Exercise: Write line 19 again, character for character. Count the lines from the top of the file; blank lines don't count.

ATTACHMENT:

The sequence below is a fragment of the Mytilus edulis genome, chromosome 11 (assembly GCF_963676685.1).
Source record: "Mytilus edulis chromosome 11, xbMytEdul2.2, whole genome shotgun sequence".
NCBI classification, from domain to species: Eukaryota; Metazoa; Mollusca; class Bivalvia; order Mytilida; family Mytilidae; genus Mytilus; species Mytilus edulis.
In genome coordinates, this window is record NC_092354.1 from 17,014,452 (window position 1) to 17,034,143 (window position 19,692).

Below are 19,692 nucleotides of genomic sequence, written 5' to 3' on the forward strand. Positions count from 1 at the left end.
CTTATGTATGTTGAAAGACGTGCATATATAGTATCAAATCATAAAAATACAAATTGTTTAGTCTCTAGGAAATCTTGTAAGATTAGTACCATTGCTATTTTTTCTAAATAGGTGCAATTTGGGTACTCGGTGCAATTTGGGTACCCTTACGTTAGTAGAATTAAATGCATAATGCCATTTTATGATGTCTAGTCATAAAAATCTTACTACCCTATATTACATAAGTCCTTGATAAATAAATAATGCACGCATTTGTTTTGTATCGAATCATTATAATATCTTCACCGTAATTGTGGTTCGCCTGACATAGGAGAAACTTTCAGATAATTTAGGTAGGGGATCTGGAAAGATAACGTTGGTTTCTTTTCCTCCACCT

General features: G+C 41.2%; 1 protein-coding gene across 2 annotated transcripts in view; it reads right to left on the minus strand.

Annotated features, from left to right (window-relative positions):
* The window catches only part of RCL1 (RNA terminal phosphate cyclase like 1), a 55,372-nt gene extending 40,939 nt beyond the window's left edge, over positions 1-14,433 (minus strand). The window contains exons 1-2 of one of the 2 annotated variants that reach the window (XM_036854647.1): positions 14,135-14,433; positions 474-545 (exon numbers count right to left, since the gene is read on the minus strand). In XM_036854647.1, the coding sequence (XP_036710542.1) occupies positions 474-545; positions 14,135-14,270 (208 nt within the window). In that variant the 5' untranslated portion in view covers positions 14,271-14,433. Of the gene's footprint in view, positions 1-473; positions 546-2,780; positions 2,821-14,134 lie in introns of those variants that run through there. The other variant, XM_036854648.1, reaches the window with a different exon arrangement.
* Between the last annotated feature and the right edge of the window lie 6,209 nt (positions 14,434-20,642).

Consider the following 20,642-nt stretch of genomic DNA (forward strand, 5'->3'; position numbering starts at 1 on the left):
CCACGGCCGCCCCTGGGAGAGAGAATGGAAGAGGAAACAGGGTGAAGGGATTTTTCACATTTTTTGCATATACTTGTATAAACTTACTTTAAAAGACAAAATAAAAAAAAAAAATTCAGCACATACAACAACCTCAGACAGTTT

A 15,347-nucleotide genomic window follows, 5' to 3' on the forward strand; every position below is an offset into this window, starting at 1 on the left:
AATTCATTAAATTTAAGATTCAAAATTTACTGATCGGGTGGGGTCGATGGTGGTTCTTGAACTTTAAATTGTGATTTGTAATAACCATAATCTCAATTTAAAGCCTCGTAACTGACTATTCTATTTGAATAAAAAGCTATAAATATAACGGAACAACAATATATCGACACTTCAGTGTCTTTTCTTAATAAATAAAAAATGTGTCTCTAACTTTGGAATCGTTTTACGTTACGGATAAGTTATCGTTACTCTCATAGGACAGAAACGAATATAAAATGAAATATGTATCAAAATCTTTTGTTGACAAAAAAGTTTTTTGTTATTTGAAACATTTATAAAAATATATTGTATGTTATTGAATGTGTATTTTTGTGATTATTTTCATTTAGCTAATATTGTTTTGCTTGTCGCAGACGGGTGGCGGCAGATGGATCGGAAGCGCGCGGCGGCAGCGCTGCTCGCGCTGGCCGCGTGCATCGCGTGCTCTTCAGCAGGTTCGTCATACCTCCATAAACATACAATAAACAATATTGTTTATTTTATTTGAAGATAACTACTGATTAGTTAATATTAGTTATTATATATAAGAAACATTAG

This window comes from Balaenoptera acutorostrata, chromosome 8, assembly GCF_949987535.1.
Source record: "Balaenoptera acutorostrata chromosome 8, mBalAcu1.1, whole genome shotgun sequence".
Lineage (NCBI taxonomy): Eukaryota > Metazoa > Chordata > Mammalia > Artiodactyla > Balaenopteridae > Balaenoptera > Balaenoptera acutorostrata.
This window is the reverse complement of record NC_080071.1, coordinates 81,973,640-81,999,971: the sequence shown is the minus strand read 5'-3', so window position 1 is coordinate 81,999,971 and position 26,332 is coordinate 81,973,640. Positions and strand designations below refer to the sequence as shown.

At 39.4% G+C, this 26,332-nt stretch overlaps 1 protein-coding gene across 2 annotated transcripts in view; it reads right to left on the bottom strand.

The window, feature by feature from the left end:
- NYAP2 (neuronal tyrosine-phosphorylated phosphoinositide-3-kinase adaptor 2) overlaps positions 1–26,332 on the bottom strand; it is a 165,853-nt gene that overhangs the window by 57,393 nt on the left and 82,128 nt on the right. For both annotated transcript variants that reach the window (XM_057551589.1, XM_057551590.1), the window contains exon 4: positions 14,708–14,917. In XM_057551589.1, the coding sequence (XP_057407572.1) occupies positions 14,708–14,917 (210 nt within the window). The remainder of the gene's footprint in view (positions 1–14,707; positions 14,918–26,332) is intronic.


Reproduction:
At 39.4% G+C, this 26,332-nt stretch overlaps 1 protein-coding gene across 2 annotated transcripts in view; it reads right to left on the bottom strand.